They’re sort of like seed packets - Interviewing Artists / by Colin Keefe

Citywide Publication - Photo Credit Jaime Alvarez 2014 I’ve had two experiences on the questioner end of the “artist interview”, separated by 15 years.

One afternoon back in 1998, I walked over from Hope Street to Ainslie Street to meet up with Mike Sarff and Tim Whidden of MTAA.  I’d borrowed a tape recorder and had a few questions written on a notecard, with the intent to write something about what was going on with people who were making net art.   Back then Rhizome was still an email mailing list populated by anonymous cranks, digital freaks and plain vanilla artists like myself looking for discourse, and anybody could post anything to that small community and have it feel like an unregulated frontier - unlike, say, Facebook art discourse today.

Mike and Tim were both in my social network back when that didn’t mean Facebook.  Mike was a Cranbrook grad too, and when I first moved to Brooklyn and was helping build out the 57hope space in ‘94, I borrowed Mike's typewriter to type cover letters for jobs, and showered at Ainslie Street too, since we had no shower yet.

Mike and Tim had started collaborating under a pair of aliases - M. River and T. Whid - first with large paintings and then, as the internet started to surface, doing web projects.  It was the beginning of a long occasional collaboration that has spanned over a decade.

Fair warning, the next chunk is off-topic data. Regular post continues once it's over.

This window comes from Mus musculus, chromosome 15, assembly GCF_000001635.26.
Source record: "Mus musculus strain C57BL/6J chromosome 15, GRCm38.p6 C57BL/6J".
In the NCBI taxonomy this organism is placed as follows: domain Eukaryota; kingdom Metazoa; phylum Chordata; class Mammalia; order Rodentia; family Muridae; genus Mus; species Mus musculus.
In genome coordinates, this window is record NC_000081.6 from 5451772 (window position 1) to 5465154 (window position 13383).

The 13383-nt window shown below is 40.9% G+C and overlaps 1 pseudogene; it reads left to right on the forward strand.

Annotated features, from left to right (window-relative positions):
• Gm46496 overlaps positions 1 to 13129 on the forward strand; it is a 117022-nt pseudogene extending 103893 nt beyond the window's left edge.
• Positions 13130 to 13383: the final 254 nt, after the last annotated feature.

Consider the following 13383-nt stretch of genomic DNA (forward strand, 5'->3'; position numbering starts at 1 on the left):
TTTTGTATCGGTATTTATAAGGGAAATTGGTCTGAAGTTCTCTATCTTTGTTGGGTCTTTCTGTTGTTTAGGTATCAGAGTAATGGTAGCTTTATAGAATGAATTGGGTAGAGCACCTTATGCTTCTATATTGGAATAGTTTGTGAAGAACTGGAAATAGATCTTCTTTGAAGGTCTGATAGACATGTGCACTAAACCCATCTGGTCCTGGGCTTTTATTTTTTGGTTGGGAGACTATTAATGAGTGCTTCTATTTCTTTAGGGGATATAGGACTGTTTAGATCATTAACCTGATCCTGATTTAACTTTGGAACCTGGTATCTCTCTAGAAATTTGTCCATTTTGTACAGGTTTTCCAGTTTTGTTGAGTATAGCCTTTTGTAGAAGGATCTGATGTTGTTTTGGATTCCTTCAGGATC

Fifteen years later I got involved with the Publication Study Group for the Citywide Philly book that’s coming out very soon (I just saw the physical thing at Vox yesterday), and that got me into a reflective mood about talking with other artists about what we do and why we do it.  And especially why we collaborate; Citywide was nothing if not a giant collaboration, and I think we’re all still trying to work out the lessons learned.  Cindy Stockton Moore has a great essay on that at Title Magazine, here.

The Citywide publication is being mailed out to the Kickstarter supporters who gave at the $25 level now, and the laser cut sleeve version will go out later this spring.  There’s a launch party in May.

But for now I thought I’d repost that interview with Mike and Tim here.  It also lives on in the Rhizome archives here.

 

They're sort of like seed packets"--Colin Keefe interviews MT Art Associates (Part I)

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Resources:

MTAA website: http://www.spacelab.net/~twhid

Cary Peppermint's Real Audio interview with T. Whid: http://www.artnetweb.com/peppermint/peek/v2_5_1.html